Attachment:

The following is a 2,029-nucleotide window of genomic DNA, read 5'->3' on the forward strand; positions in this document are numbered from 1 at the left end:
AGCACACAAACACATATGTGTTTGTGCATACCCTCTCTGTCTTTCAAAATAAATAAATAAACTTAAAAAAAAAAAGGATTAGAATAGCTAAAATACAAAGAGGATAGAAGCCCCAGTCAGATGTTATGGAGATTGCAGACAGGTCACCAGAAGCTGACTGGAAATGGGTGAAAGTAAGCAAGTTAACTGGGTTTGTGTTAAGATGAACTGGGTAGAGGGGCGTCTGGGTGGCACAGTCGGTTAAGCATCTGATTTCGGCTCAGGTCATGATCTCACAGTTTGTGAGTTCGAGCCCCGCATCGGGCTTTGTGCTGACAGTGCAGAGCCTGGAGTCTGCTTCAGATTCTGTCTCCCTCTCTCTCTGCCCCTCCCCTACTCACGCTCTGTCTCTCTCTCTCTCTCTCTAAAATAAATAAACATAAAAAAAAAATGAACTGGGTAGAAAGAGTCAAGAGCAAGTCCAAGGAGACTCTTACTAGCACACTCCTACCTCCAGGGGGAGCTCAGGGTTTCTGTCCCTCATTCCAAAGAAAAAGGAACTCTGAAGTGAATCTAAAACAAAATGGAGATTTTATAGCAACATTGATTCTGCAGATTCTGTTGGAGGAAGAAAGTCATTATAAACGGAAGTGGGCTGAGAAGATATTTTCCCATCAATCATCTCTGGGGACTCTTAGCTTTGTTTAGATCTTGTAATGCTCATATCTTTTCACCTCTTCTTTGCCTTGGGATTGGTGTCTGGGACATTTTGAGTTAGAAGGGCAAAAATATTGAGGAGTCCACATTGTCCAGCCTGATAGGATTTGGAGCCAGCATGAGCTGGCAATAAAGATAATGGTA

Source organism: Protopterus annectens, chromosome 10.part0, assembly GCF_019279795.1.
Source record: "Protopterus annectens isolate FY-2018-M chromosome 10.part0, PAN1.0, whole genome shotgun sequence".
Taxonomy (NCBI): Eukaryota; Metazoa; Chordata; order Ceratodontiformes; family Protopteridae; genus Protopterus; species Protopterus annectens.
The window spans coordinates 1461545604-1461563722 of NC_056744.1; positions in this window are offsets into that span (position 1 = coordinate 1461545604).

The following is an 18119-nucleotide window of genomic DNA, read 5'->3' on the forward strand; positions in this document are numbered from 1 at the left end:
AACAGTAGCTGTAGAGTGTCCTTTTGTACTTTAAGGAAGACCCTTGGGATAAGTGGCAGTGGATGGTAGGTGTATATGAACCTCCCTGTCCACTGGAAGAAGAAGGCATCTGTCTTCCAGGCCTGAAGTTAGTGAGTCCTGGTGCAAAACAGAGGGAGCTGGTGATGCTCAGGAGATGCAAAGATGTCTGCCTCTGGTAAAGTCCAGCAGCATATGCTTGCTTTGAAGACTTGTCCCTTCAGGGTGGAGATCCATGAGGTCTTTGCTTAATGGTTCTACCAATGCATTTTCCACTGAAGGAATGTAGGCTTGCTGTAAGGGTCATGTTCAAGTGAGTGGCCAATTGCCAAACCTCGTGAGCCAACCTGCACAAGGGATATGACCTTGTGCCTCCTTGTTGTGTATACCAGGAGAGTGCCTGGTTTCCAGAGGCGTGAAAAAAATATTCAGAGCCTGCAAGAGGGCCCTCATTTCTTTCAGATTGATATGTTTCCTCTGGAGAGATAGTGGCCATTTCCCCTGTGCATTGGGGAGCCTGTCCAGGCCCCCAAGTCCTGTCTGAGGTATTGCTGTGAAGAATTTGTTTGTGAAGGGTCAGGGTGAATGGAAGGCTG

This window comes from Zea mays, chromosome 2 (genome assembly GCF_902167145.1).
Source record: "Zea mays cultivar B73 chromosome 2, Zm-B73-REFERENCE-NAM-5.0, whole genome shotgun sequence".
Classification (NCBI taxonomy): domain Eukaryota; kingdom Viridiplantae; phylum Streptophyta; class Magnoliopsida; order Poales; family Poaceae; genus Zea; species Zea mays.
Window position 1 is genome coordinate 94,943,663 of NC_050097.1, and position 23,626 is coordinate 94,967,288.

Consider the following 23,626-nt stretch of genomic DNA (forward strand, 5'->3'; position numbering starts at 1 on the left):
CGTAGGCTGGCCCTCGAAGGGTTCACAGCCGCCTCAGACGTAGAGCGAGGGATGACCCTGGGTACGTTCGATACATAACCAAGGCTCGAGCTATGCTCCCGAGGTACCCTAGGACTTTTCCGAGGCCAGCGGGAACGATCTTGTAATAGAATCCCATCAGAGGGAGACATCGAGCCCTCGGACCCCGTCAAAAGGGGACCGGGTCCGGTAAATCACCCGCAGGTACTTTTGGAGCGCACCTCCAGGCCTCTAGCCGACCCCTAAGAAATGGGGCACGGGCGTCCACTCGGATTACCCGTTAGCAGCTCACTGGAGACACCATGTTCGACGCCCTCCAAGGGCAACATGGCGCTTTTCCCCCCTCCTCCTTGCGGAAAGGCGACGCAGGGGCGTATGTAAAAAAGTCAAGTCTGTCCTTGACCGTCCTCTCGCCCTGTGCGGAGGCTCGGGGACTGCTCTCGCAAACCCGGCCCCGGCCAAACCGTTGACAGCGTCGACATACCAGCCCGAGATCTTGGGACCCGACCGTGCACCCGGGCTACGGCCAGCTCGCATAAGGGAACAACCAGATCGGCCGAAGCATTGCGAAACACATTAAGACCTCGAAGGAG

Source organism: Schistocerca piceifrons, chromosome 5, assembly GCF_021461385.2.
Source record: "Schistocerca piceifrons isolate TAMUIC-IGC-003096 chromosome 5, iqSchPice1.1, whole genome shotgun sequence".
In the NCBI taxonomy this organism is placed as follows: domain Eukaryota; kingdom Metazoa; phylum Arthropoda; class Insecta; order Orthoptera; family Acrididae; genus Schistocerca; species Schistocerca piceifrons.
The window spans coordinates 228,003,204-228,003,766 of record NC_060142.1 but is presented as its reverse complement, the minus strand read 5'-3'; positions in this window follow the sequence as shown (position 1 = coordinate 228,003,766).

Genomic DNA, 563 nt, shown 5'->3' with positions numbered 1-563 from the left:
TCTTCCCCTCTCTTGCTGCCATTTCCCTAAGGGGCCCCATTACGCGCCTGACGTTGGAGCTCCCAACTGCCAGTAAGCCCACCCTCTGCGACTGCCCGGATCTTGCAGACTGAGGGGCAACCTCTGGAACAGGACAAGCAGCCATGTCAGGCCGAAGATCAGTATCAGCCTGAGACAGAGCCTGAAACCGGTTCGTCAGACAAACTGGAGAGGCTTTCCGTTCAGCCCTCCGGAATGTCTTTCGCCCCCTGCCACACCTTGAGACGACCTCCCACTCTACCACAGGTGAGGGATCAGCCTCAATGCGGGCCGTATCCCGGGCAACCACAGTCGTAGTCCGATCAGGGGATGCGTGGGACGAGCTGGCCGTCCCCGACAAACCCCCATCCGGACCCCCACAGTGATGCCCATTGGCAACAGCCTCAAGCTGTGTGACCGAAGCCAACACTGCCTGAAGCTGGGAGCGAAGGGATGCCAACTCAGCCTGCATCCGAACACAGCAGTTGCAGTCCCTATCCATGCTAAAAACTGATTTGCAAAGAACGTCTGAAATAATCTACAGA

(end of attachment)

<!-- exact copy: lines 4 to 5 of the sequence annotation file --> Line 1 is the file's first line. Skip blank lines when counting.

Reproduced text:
Source record: "Protopterus annectens isolate FY-2018-M chromosome 10.part0, PAN1.0, whole genome shotgun sequence".
Taxonomy (NCBI): Eukaryota; Metazoa; Chordata; order Ceratodontiformes; family Protopteridae; genus Protopterus; species Protopterus annectens.